Shouse Law Group is currently accepting clients diagnosed with cancer after taking brand or generic Zantac. Plaintiffs are seeking compensation for medical bills, lost wages, and pain and suffering.
In this article, our Zantac lawyers discuss:
- 1. Who are Zantac’s manufacturers?
- 2. Are they being sued?
- 3. What are the drug makers being sued for?
- 4. Is there a class action against the Zantac manufacturers?
- 5. Have there been settlements so far?
Prescription Zantac was initially created by GSK in 1977. The FDA approved it in 1983. Then it went generic in 1984. More than 10 manufacturers make ranitidine RX.
Pfizer then created OTC ranitidine in 2004. Boehringer Ingelheim bought it in 2006. Then Sanofi bought it in 2017. More than 20 manufacturers make OTC ranitidine.
The companies that have recalled their ranitidine products are (in alphabetical order):
- American Health Packaging
- Amneal Pharmaceuticals, LLC
- Apotex Corp.
- Appco Pharma LLC
- Aurobindo Pharma USA
- Denton Pharma, Inc. dba Northwind Pharmaceuticals
- Dr. Reddy’s Laboratories Ltd.
- Glenmark Pharmaceutical Inc.
- GSMS, Inc.
- Lannett Company, Inc.
- Novitium Pharma
- Perrigo Company plc
- Precision Dose Inc.
- Sandoz Inc.
There are several forms of ranitidine, such as tablets, capsules, and syrup. Typical dosages are 75 mg, 150 mg, and 300 mg. People usually take it to relieve heartburn.
Yes. People who developed cancer after taking RX or OTC ranitidine are suing the manufacturers. Currently, there is an MDL (multi-district litigation) out of the Southern District of Florida (West Palm Beach). The judge is U.S. District Judge Robin L. Rosenberg. And the MDL ID number is 2924.
Even though the MDL is out of Florida, Zantac victims from anywhere may be eligible to join. But there is a statute of limitations for victims to file suit. Depending on the state, this time limit to sue can be as soon or one or two years after the diagnosis.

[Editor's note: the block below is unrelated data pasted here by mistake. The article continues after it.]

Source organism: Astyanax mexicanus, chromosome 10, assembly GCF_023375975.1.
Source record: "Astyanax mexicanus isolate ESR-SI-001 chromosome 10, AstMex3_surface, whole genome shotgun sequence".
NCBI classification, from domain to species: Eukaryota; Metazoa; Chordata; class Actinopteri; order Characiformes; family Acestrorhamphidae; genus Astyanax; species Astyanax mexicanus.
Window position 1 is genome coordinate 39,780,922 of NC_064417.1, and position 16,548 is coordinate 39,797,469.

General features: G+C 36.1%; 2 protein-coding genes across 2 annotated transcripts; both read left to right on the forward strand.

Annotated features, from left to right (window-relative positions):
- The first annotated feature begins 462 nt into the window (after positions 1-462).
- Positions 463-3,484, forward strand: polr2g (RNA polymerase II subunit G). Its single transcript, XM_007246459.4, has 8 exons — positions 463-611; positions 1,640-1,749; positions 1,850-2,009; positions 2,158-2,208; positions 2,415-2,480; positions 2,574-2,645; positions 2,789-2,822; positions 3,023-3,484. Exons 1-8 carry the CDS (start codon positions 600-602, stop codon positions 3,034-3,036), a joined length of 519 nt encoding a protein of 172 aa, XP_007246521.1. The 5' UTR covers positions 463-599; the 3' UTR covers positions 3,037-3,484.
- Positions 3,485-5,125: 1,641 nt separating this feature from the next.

Zantac lawsuits are still in their early stages. But there are two main claims plaintiffs are accusing the manufacturers of:
- Defective design; and
- Failure to warn
3.1. Defective design
A drug suffers from a defective design if both:
- The defect posed a foreseeable risk; and
- The drug was made and used the way it was supposed to be
Defectively designed drugs are inherently unsafe. This means the original chemical formulation is problematic.
This is different from a manufacturer’s defect. A manufacturer’s defect is when a drug is inherently safe — but it becomes contaminated during the manufacturing process.
The FDA claims that ranitidine has NDMA (N-nitrosodimethylamine). This is a carcinogen. Scientists actually use NDMA on research rats to give them cancer.
There is some question about whether the Zantac pills have NDMA in them. Or whether the ingredient ranitidine causes NDMA to develop in the person’s body. Either way, this arguably qualifies as a design defect.
3.2. Failure to warn
Drug companies are obligated to warn physicians and consumers about their drugs’ non-obvious dangers and side effects. This way, people can make informed decisions about whether the drug is right for them.
Zantac’s labeling did not mention NDMA or its carcinogenic risks. So arguably, the drug companies are liable for “failure to warn.”
(States differ on “failure to warn” lawsuits. In some states, brand drug makers have a duty to warn generic drug users. In other states, brand drug makers do not have this duty.)
Zantac lawsuits by cancer patients are being joined into an MDL (multi-district litigation), as discussed above in section 2. MDLs are legal mechanisms for combining similar cases in order to expedite litigation.
MDLs are not class actions. When a class action reaches a settlement, it is divided equally among all the members in the class. When an MDL reaches a settlement, each plaintiff gets a different amount based on his/her unique injuries.
This way, each MDL plaintiff’s case remains separate. And each attorney advocates for his/her particular client separately. By being part of the MDL, plaintiffs get the benefit of “safety in numbers.” And it helps streamline the pretrial stage and settlement process.
No. Zantac litigation started at the end of 2019. So litigation is in early stages.
There probably will not be any settlements until the MDL judge lets a few of the cases go to trial. How these bellwether trials turn out will steer negotiations.
Are you a Zantac victim? Contact us for help…
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